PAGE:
Letters for December 8, 2016
Thank God Leonard Cohen died. Something real for liberals to cry about.
Means justifies the end
Re “Government overthrow” (Notes from the Neon Babylon, Nov. 17):
Mr. Van Dyke states, that “we won this thing.” Uh, no, you did not. So typical of a liberal. If they don’t win playing by the rules, just change them after the fact. The end justifies the means.
I don’t give a damn how the rest of the world does it, America is the greatest country in the history of mankind, because we do things differently. Our founding fathers created a constitutional republic, not a democracy—a very fair method of representation. You should have learned this in high school, but were probably too stoned that week.
I would explain it to you, but you obviously do not have an open mind. I stated six years ago that when liberals are “curled up in the corner, in the fetal position, frothing at the mouth, unable to speak” that is when we would know that America is back on the track to greatness. Mr. Van Dyke, you have a foul mouth, act like a spoiled child when you don’t get your way and are ignorant of our history! Do us all a favor, go back to your corner and froth yourself away!
Trump ‘accepts’ this outcome
The great irony is that the candidate who whined so long and so loudly about how the system was rigged has finally STFU about it now that he benefits from the constitutionally mandated form of vote-rigging in the Electoral College. Remember, he was complaining about Republican rules that could allow party leaders to overrule the Republican primary popular vote and nominate a candidate who didn’t win the most votes. At one point he described the Republican primary as a “rigged, disgusting, dirty system” because it could hand the nomination to someone who didn’t win the most votes.
He really seemed to care that the candidate with the most votes should win, despite what the rules might allow. It was hard to miss—he was pretty vocal about it. As I see it, religion and politics have two main things in common. They are both dangerous topics for any large family gathering, and they both seem to elicit too much hypocrisy for anyone with a weak stomach.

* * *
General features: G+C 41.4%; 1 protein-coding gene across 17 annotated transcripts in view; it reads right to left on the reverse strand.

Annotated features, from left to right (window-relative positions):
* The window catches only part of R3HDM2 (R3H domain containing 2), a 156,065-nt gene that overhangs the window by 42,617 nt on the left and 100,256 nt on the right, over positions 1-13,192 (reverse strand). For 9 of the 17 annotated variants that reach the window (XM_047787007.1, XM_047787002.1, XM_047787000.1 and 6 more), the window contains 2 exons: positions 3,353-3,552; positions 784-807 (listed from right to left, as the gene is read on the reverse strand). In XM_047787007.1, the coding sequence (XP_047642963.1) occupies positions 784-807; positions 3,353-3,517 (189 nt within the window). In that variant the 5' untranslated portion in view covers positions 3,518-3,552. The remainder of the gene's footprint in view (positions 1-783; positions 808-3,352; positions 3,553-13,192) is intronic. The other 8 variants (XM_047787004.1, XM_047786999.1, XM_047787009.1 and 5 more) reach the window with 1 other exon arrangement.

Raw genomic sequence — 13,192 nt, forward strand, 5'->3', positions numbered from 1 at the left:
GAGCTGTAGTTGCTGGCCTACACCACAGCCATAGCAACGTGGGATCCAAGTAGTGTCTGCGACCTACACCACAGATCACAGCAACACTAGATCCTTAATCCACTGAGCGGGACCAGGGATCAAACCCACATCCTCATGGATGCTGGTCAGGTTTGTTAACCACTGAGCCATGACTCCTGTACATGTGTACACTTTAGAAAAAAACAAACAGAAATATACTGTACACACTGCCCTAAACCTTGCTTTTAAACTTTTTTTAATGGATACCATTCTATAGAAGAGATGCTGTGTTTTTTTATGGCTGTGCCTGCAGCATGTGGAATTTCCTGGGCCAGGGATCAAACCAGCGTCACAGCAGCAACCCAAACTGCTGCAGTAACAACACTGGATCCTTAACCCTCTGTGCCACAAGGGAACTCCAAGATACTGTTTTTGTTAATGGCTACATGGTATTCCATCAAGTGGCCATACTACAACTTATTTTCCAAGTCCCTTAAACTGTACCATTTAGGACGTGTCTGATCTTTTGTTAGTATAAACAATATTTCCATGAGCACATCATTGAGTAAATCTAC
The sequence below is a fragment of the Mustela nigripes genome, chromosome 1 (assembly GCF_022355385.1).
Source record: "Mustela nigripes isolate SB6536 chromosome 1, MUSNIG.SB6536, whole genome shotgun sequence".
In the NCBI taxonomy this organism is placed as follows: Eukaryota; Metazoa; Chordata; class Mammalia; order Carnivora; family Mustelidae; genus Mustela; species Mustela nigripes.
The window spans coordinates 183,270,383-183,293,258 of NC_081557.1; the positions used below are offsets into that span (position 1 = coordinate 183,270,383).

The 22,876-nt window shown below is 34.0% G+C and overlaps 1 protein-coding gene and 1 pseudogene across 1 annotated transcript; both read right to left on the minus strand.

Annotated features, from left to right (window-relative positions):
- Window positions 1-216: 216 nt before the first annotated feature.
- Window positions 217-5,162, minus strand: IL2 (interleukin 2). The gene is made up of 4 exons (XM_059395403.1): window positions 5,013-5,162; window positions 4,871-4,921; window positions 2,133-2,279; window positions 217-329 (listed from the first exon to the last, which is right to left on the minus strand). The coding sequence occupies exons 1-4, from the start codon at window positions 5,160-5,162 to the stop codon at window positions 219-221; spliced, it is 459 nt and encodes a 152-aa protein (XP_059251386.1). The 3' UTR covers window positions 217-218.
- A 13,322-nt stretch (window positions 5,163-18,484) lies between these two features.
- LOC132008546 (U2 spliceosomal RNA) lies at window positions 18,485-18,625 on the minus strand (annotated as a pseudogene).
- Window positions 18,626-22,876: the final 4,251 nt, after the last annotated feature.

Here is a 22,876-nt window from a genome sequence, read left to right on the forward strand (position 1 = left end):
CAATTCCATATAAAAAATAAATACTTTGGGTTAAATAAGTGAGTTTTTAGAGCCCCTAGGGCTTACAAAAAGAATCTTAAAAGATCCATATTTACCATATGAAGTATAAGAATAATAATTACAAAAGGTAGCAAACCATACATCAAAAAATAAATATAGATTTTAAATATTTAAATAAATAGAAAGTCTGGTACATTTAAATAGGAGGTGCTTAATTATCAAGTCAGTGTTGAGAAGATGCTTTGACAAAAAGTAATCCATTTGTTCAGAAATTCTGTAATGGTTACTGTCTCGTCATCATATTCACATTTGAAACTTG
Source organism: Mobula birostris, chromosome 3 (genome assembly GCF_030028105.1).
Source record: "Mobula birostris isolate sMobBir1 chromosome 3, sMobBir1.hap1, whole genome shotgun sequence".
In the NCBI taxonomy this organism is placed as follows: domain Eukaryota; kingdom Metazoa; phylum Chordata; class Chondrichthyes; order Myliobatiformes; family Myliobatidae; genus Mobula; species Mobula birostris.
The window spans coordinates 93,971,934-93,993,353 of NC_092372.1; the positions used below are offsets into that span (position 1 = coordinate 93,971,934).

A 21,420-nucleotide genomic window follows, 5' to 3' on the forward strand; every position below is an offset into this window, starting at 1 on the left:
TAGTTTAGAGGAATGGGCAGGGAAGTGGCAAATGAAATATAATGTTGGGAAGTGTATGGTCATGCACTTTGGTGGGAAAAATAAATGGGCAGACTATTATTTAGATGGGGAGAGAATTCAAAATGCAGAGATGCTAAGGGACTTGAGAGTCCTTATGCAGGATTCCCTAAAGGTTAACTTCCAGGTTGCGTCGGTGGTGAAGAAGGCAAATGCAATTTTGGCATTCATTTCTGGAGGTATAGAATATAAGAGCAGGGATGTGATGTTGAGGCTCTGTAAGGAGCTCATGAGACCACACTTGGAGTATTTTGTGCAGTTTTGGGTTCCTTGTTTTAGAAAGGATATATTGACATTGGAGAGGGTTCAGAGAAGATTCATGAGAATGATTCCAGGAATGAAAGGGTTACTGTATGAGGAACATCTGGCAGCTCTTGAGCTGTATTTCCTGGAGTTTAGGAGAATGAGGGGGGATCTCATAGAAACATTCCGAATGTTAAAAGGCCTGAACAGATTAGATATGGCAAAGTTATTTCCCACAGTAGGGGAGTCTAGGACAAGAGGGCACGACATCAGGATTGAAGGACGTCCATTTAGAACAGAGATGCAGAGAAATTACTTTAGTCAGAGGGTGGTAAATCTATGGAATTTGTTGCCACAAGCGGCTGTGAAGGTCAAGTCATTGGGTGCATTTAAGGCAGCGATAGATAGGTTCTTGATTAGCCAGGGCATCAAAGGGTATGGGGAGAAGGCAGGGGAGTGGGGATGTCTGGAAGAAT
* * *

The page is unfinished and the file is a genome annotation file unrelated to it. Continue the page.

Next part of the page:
The media played a big role in Mr. Trump’s win. Newspapers and television couldn’t get enough of his lambasts, and we lapped up every word, repeating them on Facebook.
“Did you hear what Trump said?” was the question of the day. As one CBS representative said, “It wasn’t good for the country, but it was good for CBS.”
And Trump got free publicity across the country every single day of the campaign. When Facebook and Twitter entered the political fray, outlandish proclamations appeared as news. We read crazy stuff—that Hillary really was crooked, that Bill and Hillary had a secret orphanage where all kind of devilment occurred, that President Obama had a criminal record.
Many no longer believed anything or anyone, including FactCheck.org and news accurately reported on television and in newspapers. And the most important work—investigative reporting, which was already on the decline due to budget cuts—was no longer seen by doubters as factual, especially if it revealed their candidate’s misadventures. As a University of Nevada, Reno journalism minor who learned ethics from the best of them—Prof. Jake Highton—I would sure like to know what his take is on all of this.
Mary Lee Fulkerson